Gov. Ivey sticks foot in mouth

Kay Ivey, Governor of Alabama
Kay Ivey, Governor of Alabama

Governor Ivey, you can do better than this.

Ivey, who’s campaigning for a full four year term as governor, addressed the Rotary Club of Birmingham on March 7th.

In her prepared remarks she bragged about $6 billion of new investments in Alabama since April of last year…including the $1.6 billion Huntsville Toyota-Mazda plant.

Since Birmingham has fallen behind other areas of the state like Mobile and Huntsville in economic development, it was likely someone in the audience would ask about Birmingham’s lack of success during questions and answers at the conclusion of her talk.

Question: “What does Birmingham need to do in order to further attract investment here in our city and community?”

This was an easy softball pitch to give Governor Ivey an opportunity to brag about Birmingham’s successes or give some insight as to what has worked elsewhere.

Shockingly she chose to attack Birmingham.

Governor’s response: “I think Birmingham may have suffered from time to time with some corruption or whatever in different boards or commissions around. Y’all get your act cleaned up and let your reputation shine–because there are some opportunities that would fit well for Birmingham in my view.”

Think about her response for a moment.

Governor Ivey criticized Birmingham’s lack of economic success on corruption after Alabama’s top three elected officials left office for corruption or ethics violations.

Corruption charges against our previous governor are why Ivey is our sitting governor. You can’t make this stuff up.

It appears unethical behavior by Alabama officials hasn’t hurt the Alabama economic victories that Governor Ivey had just taken credit for.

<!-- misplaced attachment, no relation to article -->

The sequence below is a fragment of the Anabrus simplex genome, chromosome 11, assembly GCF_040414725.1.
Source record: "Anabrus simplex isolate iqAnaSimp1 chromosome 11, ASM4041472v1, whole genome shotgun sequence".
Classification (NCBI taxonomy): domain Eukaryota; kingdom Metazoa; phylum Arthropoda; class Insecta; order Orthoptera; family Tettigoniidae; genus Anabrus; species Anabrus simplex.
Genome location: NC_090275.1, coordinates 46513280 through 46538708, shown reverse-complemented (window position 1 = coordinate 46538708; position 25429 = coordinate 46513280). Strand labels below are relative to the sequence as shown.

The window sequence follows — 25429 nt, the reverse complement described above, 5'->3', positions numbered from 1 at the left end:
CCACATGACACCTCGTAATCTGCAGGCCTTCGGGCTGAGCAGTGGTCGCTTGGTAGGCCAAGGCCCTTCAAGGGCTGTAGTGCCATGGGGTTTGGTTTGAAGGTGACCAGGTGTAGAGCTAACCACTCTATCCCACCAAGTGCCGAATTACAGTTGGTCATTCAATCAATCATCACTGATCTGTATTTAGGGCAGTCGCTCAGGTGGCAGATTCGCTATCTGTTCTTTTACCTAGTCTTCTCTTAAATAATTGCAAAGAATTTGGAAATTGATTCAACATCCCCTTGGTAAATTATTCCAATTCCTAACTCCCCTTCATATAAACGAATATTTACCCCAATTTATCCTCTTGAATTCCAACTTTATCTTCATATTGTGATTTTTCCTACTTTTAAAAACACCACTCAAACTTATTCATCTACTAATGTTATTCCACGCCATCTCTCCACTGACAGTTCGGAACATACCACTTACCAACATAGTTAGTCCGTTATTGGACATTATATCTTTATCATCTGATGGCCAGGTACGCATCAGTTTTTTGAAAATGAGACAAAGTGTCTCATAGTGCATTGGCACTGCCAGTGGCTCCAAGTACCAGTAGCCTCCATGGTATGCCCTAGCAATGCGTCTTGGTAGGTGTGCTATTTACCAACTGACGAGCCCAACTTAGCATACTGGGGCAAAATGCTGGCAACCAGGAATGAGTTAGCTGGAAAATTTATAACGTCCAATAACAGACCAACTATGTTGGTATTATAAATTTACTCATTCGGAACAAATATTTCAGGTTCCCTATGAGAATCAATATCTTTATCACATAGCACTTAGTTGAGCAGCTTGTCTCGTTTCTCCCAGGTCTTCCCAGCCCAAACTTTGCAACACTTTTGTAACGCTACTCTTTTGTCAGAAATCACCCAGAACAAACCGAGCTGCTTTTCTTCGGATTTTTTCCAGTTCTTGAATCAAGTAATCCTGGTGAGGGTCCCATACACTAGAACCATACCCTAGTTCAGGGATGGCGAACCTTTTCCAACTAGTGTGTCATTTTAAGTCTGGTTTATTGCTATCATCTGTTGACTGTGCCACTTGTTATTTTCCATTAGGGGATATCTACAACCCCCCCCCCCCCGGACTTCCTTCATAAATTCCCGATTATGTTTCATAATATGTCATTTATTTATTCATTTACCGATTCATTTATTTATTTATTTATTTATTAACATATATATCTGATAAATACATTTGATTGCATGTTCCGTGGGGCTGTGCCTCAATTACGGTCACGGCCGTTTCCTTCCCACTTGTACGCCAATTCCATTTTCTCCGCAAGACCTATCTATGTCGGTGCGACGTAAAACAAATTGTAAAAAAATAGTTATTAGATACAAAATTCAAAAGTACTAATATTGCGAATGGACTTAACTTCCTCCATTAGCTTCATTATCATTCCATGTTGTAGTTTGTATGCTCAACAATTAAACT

What’s worrisome is that it might be difficult for Governor Ivey to promote Birmingham to others when she sees Birmingham as corrupt.

Birmingham is not alone

Birmingham is one of many cities that have suffered from political corruption, but we have such low self-esteem, we let it hold us back.

Nashville’s mayor just resigned after pleading guilty to felony theft.  And in 2014, Charlotte’s mayor resigned,  after  facing corruption charges.

Nashville and Charlotte will continue to prosper.  Their political indiscretions will not be used by Tennessee or North Carolina as an excuse.

I do agree, however, with Governor Ivey’s suggestion that we should ‘get our act together,’ and that’s why I’m optimistic when I see some of our mayors meeting and working together.

Here are Ivey’s answers to other questions…

Governor Ivey says ‘no’ to the lottery

Question: “We’re one of six states without a lottery and would the governor be willing for us to have a lottery if those resulting funds would be used for education?”

Governor’s response: “The solution should not be that we need more money for education. I think we can get more money for education and everything else if we get more people working, which we are doing.